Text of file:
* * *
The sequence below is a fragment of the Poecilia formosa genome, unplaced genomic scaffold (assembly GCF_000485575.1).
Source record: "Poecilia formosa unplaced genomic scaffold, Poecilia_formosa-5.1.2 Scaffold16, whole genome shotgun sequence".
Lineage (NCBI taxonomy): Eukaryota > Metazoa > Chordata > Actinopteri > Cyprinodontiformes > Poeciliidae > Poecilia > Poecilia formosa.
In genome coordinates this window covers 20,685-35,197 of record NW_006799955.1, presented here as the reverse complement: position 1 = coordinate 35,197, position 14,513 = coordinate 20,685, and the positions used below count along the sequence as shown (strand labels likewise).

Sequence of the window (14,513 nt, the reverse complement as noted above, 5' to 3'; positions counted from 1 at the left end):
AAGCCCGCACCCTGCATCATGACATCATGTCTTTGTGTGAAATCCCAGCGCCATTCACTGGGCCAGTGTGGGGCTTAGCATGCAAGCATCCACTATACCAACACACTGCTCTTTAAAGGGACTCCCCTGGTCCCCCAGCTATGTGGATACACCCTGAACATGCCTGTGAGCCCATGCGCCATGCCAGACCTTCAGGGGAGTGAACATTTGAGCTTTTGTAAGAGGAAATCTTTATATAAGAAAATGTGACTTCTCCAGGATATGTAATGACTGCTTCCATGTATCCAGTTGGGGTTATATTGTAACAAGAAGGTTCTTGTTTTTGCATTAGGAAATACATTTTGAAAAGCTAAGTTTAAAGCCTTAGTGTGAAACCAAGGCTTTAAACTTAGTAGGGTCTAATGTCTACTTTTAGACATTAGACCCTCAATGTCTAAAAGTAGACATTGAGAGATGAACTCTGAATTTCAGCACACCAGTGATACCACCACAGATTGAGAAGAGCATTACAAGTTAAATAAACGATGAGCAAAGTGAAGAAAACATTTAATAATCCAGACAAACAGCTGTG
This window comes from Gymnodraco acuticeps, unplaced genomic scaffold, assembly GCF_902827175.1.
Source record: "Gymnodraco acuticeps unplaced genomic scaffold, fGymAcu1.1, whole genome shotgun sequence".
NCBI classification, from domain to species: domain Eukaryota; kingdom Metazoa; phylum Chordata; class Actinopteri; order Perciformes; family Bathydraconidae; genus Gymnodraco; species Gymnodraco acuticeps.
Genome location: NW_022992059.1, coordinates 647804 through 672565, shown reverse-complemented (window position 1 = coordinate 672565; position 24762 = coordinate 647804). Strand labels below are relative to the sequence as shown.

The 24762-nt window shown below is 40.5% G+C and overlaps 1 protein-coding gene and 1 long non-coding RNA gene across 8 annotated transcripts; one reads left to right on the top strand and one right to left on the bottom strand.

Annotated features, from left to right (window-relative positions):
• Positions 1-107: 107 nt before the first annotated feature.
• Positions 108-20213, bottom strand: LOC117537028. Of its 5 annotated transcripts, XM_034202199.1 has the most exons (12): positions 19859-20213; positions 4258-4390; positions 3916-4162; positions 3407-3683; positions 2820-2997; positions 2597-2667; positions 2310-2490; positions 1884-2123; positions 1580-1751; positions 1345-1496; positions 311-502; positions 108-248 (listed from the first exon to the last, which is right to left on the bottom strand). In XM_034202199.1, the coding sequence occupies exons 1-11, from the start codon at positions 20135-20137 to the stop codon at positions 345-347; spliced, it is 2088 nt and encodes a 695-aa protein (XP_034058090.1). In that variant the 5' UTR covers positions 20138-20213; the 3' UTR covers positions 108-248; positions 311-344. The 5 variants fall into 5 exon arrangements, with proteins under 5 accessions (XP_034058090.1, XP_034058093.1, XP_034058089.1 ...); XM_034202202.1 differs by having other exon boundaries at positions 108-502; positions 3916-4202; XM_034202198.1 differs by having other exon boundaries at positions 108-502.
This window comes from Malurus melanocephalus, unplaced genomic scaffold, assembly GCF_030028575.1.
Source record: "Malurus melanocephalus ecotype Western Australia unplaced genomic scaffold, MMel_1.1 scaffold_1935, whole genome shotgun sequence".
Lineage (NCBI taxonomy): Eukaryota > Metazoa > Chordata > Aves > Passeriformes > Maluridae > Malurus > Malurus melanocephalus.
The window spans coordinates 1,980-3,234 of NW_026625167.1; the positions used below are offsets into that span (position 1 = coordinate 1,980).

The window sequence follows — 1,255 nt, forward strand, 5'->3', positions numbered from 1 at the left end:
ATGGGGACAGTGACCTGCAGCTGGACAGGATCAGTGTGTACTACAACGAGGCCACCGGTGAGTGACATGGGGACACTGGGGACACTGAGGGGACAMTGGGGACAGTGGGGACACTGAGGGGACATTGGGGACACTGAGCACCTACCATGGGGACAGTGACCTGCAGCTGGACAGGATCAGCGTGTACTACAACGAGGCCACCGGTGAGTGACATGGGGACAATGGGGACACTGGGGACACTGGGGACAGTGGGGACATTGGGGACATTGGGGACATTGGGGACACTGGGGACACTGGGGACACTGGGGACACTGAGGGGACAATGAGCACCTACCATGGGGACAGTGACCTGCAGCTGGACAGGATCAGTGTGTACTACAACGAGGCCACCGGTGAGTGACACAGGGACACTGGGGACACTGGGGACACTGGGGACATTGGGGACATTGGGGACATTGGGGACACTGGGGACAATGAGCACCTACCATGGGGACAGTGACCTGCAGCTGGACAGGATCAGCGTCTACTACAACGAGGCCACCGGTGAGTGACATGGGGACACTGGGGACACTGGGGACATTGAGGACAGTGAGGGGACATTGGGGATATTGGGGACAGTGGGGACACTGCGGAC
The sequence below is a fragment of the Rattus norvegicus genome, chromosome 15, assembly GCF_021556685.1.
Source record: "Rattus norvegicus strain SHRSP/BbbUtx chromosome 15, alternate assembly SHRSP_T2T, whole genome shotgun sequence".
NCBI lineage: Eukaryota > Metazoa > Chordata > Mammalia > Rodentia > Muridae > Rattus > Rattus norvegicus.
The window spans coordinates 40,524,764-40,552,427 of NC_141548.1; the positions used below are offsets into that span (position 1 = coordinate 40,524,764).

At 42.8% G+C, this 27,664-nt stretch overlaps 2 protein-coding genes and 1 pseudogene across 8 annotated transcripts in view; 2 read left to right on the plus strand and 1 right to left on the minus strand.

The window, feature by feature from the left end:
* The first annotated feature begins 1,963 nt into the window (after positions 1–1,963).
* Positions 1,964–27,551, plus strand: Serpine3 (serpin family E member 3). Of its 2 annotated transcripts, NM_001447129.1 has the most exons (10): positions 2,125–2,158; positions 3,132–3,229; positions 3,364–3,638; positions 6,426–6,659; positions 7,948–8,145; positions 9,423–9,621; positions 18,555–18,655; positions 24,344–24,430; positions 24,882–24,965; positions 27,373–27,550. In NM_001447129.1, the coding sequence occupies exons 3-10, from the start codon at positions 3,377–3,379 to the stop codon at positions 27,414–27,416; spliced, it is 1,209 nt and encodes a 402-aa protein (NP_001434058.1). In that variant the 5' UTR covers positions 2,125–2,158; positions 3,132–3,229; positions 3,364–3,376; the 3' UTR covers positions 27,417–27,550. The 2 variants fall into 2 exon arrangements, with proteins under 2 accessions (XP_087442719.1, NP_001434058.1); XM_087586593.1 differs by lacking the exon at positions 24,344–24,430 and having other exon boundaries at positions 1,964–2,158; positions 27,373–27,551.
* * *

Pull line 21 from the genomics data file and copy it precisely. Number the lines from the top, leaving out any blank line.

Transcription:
The sequence below is a fragment of the Rattus norvegicus genome, chromosome 15, assembly GCF_021556685.1.